Guardian Food Writing Masterclass (sic)

We decided that “flavoursome” wouldn’t do. “Tasty” was out, too, and “toothsome”. “Moist” was banished without a murmur of objection. When someone suggested that “grub” and “nosh” should be consigned to the bonfire of words that were unacceptable in the orderly world of food writing, I wondered if there were going to be any words left at all. I’ve always found the pool of words at the disposal of the honest gastro-scribe to be pretty limited at the best of times, and now half of those were now deemed to be off limits. It’s a gloomy prospect. Perhaps we should use sign language.

The inquisition panel in this case were the 15 women and men who had paid to spend two days learning about the finer points of writing about the world’s most important subject. On my right was Tom Parker Bowles, still young enough to be seen as a wunderkind of the genre – in a remarkably short period of time, Tom has established himself as one of the most deftly readable and stylish of contemporary food writers, with that enviable ability to inform painlessly, and divert at the same time. On my left was Bob Granleese, who is what you might call a grizzled veteran of the business of food writing – he has applied the nips and tucks to my articles in the Guardian, and to those of every luminary who has contributed to that newspaper’s food pages, for the last 12 years.

In the course, we were also joined by Tim Hayward, the driving spirit behind the small but perfectly formed Fire & Knives, a quarterly magazine devoted to intelligent, expressive food writing of a kind that has largely disappeared from the periodical tables; by Richard Corrigan, a towering figure of the restaurant universe in every sense of the word (and with Richard there are always a great many words); and by Mark Hix, a more pianissimo figure than Richard, but whose quiet articulation in the Independent and doughty support of food producers through his column and in his restaurants is a model that more might follow with credit.

The 15 guinea pigs for the first ever Guardian Food-Writing Masterclass (the word “masterclass” might also be usefully added to other verbal funeral pyre) came from diverse backgrounds. There was a much-travelled man from the United Nations, and a lady who worked for Nottingham County Council, promoting food producers in that county. There was a lawyer and a novelist, a Australian lady who worked in IT, and a civil servant. Three had been given the course as a present by grateful spouses or partners as a kind of long-service award. Ages ranged from the mid-20s to 60 or so, I would guess.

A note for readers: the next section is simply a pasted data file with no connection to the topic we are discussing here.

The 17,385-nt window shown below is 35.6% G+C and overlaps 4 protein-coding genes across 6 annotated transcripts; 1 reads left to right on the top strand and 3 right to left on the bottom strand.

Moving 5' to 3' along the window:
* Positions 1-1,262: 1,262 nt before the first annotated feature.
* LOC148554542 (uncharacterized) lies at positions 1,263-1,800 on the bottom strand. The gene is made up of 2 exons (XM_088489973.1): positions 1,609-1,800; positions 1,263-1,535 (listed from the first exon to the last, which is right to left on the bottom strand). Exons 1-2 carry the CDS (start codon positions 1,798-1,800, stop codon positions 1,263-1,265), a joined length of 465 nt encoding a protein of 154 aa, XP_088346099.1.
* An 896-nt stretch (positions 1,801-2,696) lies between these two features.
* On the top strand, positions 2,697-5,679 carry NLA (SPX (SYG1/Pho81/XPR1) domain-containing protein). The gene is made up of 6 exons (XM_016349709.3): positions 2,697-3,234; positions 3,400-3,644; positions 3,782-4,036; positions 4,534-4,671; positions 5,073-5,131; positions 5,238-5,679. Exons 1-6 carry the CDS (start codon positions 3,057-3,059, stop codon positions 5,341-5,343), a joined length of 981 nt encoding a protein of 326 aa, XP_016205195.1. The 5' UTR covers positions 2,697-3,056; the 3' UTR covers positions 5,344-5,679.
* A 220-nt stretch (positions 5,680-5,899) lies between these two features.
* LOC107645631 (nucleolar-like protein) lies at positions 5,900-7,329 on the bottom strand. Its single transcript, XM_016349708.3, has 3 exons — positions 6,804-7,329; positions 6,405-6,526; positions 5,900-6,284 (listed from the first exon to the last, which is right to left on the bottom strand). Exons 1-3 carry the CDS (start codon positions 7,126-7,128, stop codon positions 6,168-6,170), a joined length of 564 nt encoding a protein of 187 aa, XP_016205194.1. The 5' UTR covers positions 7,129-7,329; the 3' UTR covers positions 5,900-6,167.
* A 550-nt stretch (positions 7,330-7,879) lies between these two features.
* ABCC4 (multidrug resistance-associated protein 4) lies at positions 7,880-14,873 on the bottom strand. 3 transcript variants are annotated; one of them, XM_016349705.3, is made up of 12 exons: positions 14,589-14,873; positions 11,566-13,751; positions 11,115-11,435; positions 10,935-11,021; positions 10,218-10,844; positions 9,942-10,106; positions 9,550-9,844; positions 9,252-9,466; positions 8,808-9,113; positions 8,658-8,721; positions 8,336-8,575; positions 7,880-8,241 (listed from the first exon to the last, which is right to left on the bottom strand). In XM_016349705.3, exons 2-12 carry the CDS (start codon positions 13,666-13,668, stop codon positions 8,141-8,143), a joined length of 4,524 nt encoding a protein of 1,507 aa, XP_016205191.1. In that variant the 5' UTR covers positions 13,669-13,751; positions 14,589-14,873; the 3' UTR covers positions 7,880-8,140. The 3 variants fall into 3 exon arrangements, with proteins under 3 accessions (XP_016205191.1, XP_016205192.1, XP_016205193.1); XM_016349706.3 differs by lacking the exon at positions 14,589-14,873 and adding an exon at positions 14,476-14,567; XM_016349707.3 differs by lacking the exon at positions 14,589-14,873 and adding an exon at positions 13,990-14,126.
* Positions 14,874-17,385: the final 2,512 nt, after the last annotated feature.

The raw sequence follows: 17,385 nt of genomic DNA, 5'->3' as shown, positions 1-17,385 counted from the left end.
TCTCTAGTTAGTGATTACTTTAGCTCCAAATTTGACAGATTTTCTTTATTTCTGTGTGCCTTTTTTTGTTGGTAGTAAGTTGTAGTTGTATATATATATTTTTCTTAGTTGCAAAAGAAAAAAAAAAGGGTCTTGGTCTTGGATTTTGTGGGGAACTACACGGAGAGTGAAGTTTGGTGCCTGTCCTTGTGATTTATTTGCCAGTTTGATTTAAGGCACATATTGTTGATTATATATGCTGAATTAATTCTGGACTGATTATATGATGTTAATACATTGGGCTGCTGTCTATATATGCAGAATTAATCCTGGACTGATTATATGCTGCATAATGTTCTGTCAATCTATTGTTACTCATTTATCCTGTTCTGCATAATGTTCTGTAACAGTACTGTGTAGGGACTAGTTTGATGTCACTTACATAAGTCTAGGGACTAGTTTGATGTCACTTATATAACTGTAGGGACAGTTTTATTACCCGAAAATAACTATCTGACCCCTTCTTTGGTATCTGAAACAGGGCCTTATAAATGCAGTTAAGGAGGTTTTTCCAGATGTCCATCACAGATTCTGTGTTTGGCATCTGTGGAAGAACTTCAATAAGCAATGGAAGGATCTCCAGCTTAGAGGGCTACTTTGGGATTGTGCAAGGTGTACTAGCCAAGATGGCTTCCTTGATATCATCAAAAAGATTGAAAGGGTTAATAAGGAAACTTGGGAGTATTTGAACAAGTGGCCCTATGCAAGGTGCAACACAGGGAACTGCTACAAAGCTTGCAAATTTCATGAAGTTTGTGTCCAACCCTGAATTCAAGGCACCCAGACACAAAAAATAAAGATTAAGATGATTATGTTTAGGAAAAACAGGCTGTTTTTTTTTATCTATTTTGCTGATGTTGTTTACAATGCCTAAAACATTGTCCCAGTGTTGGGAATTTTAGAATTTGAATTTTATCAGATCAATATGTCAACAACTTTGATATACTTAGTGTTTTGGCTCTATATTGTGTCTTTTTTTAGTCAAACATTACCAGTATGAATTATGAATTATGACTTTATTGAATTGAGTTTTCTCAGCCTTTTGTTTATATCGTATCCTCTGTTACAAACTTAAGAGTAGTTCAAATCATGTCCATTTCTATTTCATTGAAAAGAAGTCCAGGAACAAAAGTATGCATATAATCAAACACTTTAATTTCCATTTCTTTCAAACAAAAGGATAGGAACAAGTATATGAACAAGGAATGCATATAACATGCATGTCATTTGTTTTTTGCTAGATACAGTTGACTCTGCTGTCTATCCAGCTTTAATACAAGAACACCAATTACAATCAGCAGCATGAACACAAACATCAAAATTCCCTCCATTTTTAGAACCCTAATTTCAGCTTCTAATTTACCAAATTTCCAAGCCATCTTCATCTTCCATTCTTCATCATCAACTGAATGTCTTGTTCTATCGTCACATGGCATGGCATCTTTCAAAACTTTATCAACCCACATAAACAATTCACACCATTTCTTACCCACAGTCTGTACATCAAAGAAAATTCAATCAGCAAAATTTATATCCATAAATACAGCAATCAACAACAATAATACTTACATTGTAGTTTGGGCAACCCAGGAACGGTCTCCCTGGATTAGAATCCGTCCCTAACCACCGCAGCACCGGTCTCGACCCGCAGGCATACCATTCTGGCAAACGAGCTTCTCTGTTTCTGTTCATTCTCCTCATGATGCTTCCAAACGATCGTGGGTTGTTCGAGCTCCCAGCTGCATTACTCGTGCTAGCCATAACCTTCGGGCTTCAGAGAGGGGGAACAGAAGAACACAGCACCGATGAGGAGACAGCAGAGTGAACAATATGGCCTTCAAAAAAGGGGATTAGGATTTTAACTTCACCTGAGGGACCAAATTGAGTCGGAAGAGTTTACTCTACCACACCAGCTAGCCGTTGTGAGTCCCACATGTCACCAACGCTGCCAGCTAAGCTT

As I explained at the beginning of the first session, the purpose of the exercise was not to turn them into food writers. You can’t expect to do that in one weekend. No, it was to sketch out the broad horizons, give them the means to explore them, and add on such tips, hints, tricks and advice as the panel had gleaned over hard years at the business.

Over the two days, we galloped through a short history of food writing; touched on the basic disciplines; explored why anyone would want to write in the first place; for whom they thought they were writing, and what they were writing about. We talked about the difference between voice and style, and about our favourite books and writers, and inevitably spent a good deal of time peering at new media and assessing its relevance.

Perhaps the most electrifying part of the proceedings was the time spent with Richard Corrigan, who joined us for lunch at Hix Soho on the Saturday. Richard so galvanised the party with his unfettered views on food, other chefs, the importance (or otherwise) or restaurant critics and food writers, the politics of food, his own food childhood, the economics of running successful restaurants and a good many other topics along the way, that lunch stretched out through the afternoon, until some of us sloped off to his own restaurant, Bentley’s, on nearby Swallow Street, where Richard poured Marston’s Oyster Stout down our throats while we watched England cane the French at rugby.

I paid a mild penalty for such cheery indulgence on Sunday, but not enough to stem the flow of opinion and information. It struck me that everyone there was united by a passion for food, a good many nurturing it pretty much in solitude, and by a desire to be able to express themselves not so much better as with greater confidence. If nothing else, I think they achieved that, largely because they spent time with people who shared their excitement. The greatest encouragement of all is to discover you are not alone in this world.

Eating Your Words, Guardian Food-Writing Masterclass, for details


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